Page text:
New Delhi: Economy could revive from February 2022 onwards and get back to the pre-Covid level with capacity utilisation rising and the private sector making investment assuming a third wave of the pandemic does not hit the country, says the former Planning Commission Vice-Chairman Montek Singh Ahluwalia.
“Small industry will have a very tough time for the rest of this year but I am assuming that if we don’t have the third wave, that is a big assumption, then probably from next February onwards the system will get back to where it was in 2019-20 and capacity utilisation would also improve. Probably, the private sector has felt that the worst is over will start investing and that will start an upturn in the cycle,” he said while speaking during a discussion titled ‘Navigating the Indian Economy.’
He stated this while responding to a question on steps taken by the government so far to support the MSME sector.
An economist and a key member of the team that rolled out the 1991 reforms, Ahluwalia argued that the government should have gone for higher expenditure without caring too much about fiscal deficit ever since the pandemic started casting a deep and dark shadow on the economy last year.
“We should have had more of fiscal stimulus and taken a bit of a risk on fiscal deficit. I don’t think they would have had much of a negative effect internationally. Remember, the US has a fiscal deficit of 10% of GDP. So, it is very unlikely that the world would say that India is a bad boy if all the leading countries are doing the same thing,” he said.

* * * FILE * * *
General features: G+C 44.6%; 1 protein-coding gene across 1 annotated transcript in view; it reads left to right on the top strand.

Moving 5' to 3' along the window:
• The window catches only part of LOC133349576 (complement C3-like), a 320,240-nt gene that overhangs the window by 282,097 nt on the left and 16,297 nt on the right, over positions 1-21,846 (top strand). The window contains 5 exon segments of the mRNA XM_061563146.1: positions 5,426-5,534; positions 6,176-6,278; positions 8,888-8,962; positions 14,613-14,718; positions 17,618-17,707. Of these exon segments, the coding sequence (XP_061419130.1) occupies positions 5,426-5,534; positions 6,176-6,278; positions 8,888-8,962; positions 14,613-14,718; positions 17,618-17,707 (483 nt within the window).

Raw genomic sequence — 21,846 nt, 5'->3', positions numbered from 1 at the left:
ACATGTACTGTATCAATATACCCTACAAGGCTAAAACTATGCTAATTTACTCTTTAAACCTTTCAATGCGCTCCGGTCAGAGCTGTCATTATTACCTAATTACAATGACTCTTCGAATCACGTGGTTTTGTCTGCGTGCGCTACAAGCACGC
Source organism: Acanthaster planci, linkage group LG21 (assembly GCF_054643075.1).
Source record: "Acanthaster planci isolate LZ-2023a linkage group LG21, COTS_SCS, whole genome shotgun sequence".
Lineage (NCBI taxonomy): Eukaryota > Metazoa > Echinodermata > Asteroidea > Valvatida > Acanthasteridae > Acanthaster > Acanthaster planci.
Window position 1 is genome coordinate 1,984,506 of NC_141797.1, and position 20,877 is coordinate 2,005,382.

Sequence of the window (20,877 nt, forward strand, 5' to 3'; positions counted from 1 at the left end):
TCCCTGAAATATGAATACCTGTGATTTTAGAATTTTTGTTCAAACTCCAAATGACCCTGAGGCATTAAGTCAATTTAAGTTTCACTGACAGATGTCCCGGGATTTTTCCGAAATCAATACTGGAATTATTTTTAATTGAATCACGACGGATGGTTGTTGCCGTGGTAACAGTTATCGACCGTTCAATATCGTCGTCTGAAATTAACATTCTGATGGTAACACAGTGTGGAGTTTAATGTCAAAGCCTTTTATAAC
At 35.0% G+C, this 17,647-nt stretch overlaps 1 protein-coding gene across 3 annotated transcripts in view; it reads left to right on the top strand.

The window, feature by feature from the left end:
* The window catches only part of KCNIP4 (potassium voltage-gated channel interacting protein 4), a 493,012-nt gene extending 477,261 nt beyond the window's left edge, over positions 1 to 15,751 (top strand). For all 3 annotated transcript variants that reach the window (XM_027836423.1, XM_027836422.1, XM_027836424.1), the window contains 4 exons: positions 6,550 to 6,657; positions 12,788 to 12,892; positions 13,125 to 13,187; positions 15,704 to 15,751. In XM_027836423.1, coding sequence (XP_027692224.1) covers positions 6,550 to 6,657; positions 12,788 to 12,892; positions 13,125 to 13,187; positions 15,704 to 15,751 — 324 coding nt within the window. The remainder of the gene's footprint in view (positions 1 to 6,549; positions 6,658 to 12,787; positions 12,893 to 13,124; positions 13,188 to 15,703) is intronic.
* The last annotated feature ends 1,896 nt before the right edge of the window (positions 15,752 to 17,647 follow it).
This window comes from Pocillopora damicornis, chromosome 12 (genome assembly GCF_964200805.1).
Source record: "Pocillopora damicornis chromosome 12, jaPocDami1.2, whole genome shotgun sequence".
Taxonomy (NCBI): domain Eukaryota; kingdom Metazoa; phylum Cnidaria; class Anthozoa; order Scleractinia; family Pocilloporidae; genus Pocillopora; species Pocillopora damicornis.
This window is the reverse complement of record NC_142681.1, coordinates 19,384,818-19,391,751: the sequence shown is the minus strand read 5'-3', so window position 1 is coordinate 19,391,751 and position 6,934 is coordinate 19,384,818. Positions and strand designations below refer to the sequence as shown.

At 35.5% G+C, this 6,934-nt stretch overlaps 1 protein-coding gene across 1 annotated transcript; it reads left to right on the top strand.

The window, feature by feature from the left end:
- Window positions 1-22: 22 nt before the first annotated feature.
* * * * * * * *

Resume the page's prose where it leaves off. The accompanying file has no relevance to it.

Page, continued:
“But of course what it means is that when the economy gets back to normal we can’t continue with this sort of fiscal deficit,” Ahluwalia added.
On structural issues that need to be fixed, he emphasised building quality infrastructure and addressing the bad loan problems of the banks. The former bureaucrat said not enough efforts were being made to ensure the flow of investment in the sector.
While talking about bad loan pile-up in the UPA-II government, Ahluwalia said in a period of high growth there is generally excessive lending and banks become over-ambitious.
“This is politicised a bit too much. …Those currently in government will typically say that this banking sector problem arose during UPA. You know it is true that in a period of high growth you get excessive lending. Banks become over-ambitious. They make some bad loans. But when the turnaround has happened you have got to fix the problem. I think we have done nothing to fix that problem. So we have just kicked the can down the road. The banks remain as problematic as they were 5-6 years ago,” he noted during the discussion organised by Align India.